Known rulers of Ma-i[edit]

Name Title held From Until
Gat Sa Li-han "王" Huang (King) according to Chinese records 1225? ?

The Spanish Advent[edit]

Scholars, Blair and Robertson, translated the Spanish historical record "Relation of the voyage to Luzón." When the Spanish arrived in the Philippines and transferred their headquarters from Cebu to Panay, they then sent an expedition to Mindoro (Ma-i) where they discovered several towns and forts that were already in the island of Mindoro.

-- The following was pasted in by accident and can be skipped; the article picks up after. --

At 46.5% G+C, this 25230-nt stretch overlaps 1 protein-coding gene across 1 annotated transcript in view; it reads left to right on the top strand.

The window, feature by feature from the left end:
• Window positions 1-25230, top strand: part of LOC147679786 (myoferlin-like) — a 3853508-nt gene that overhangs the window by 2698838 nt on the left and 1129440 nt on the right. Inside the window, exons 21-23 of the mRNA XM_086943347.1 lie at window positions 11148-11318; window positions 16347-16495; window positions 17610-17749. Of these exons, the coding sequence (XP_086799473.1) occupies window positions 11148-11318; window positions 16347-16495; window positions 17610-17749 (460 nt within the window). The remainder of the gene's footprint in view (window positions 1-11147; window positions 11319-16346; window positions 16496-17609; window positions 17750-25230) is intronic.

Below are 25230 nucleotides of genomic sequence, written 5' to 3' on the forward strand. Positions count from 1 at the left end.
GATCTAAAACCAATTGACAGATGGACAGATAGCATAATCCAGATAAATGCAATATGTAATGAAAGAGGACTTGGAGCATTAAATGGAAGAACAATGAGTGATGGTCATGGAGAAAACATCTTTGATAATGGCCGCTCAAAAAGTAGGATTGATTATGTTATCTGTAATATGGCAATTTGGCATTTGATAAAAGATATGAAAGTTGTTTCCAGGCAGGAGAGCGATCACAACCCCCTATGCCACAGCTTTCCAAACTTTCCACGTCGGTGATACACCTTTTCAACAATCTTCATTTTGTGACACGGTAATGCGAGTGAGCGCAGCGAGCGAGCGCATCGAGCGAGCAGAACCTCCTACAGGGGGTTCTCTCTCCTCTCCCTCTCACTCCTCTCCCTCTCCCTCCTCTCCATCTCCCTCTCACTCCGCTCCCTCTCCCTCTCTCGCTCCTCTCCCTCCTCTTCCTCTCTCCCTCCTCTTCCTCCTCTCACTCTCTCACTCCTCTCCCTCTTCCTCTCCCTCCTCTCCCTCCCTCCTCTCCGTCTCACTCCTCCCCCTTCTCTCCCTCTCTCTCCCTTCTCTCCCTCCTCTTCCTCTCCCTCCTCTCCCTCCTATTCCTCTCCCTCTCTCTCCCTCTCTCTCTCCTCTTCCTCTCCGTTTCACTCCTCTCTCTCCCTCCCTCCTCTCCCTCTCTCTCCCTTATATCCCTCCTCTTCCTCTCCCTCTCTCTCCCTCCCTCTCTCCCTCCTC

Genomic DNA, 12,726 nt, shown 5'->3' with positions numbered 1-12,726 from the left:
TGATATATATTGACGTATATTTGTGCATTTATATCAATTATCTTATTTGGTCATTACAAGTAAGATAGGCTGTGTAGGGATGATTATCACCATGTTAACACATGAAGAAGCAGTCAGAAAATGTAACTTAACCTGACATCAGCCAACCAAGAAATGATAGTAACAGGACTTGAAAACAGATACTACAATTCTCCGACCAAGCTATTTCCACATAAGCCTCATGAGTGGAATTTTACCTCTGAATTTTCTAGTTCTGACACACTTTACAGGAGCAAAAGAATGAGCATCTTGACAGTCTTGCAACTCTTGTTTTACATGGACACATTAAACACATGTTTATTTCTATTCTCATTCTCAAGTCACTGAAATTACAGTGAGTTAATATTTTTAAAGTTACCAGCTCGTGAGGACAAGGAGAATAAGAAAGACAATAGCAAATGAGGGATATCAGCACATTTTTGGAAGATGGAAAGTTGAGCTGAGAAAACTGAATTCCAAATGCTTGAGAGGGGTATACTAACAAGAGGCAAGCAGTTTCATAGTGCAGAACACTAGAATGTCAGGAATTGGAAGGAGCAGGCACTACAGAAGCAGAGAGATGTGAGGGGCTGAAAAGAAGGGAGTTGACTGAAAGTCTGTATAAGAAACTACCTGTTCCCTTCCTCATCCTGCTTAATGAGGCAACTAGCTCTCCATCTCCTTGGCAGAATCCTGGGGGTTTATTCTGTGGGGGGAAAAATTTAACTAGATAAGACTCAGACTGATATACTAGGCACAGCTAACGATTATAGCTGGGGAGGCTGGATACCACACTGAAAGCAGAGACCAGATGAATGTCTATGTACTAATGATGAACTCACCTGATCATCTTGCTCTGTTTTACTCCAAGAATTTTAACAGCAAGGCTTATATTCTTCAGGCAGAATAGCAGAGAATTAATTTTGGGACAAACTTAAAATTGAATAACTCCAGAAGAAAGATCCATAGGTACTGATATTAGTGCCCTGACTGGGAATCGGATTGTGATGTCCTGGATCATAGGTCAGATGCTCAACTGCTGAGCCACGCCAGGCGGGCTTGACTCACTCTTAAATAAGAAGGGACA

"The first thing which I shall attempt to relate herein will be an expedition which was made by Captain Juan de Salzedo when he was governor in the island of Panai. As has been already related in other accounts, written in the year sixty-nine, the Portuguese raised the blockade established by them on the island of Çebu against the camp of his Majesty, because of certain difficulties which arose; and the governor determined to cross to the island of Panay with his captains in order to levy tribute upon the people of certain provinces. His nephew, recently made captain of the company which his brother Felipe de Sauzedo had brought to these islands, was sent with forty soldiers to certain islands. This captain embarked in fourteen or fifteen small native boats, and set out for an islet which is called Elem, and when we had reached this island we did not find any resistance whatever, for all the natives came to us in peace. From there, led by a guide, he crossed to the island of Mindoro, and made an attack one night just about dawn upon a very rich native village called Mamburau, and plundered it.